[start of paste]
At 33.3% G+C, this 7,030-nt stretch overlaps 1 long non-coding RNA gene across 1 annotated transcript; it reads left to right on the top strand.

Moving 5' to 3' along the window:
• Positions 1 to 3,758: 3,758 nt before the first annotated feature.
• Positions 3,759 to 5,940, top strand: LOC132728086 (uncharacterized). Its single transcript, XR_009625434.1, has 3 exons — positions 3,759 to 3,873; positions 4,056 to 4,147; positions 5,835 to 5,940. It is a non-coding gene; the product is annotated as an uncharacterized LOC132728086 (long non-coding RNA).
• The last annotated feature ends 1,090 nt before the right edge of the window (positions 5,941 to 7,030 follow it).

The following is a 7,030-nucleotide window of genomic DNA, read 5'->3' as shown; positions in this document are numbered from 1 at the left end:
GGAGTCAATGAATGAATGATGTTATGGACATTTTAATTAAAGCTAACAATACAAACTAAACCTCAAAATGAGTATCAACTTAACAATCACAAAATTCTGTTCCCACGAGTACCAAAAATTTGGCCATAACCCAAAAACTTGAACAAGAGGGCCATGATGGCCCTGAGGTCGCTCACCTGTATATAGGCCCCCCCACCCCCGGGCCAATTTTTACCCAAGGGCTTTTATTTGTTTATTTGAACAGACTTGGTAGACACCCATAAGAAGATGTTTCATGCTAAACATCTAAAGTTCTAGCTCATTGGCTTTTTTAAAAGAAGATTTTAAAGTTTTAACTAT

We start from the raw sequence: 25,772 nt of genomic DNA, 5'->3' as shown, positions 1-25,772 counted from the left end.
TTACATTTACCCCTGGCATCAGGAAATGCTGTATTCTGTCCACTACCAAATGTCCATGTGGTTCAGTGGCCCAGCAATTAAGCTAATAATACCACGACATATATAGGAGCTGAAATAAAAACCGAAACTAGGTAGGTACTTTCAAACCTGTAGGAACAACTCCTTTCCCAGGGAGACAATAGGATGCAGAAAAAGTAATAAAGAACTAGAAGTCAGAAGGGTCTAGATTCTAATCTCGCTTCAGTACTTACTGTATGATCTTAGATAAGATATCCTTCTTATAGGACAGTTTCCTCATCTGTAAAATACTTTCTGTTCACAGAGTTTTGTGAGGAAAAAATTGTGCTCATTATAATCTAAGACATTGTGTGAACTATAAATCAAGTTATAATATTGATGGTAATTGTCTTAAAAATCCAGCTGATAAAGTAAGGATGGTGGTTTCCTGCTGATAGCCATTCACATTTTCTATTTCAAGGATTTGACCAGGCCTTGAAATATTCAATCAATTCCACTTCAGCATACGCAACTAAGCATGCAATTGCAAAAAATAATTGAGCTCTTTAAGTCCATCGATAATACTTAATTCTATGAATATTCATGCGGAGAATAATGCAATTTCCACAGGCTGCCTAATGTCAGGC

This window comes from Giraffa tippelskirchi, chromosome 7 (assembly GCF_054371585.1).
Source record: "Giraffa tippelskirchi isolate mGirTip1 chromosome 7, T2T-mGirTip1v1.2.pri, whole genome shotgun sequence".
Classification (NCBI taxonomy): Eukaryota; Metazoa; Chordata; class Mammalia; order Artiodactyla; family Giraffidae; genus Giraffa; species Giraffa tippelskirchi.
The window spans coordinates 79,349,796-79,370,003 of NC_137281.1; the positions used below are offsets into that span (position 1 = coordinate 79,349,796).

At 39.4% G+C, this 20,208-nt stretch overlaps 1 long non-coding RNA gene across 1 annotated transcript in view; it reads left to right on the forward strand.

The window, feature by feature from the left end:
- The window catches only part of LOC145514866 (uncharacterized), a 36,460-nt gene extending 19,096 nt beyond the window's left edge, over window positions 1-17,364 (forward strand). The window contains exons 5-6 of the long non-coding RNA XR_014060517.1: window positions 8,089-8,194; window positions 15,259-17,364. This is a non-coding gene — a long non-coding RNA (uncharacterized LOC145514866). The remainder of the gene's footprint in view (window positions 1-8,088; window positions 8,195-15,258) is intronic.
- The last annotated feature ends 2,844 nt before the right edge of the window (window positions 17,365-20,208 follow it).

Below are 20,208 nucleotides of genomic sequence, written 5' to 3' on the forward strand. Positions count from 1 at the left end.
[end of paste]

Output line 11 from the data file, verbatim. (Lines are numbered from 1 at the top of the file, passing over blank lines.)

Source record: "Giraffa tippelskirchi isolate mGirTip1 chromosome 7, T2T-mGirTip1v1.2.pri, whole genome shotgun sequence".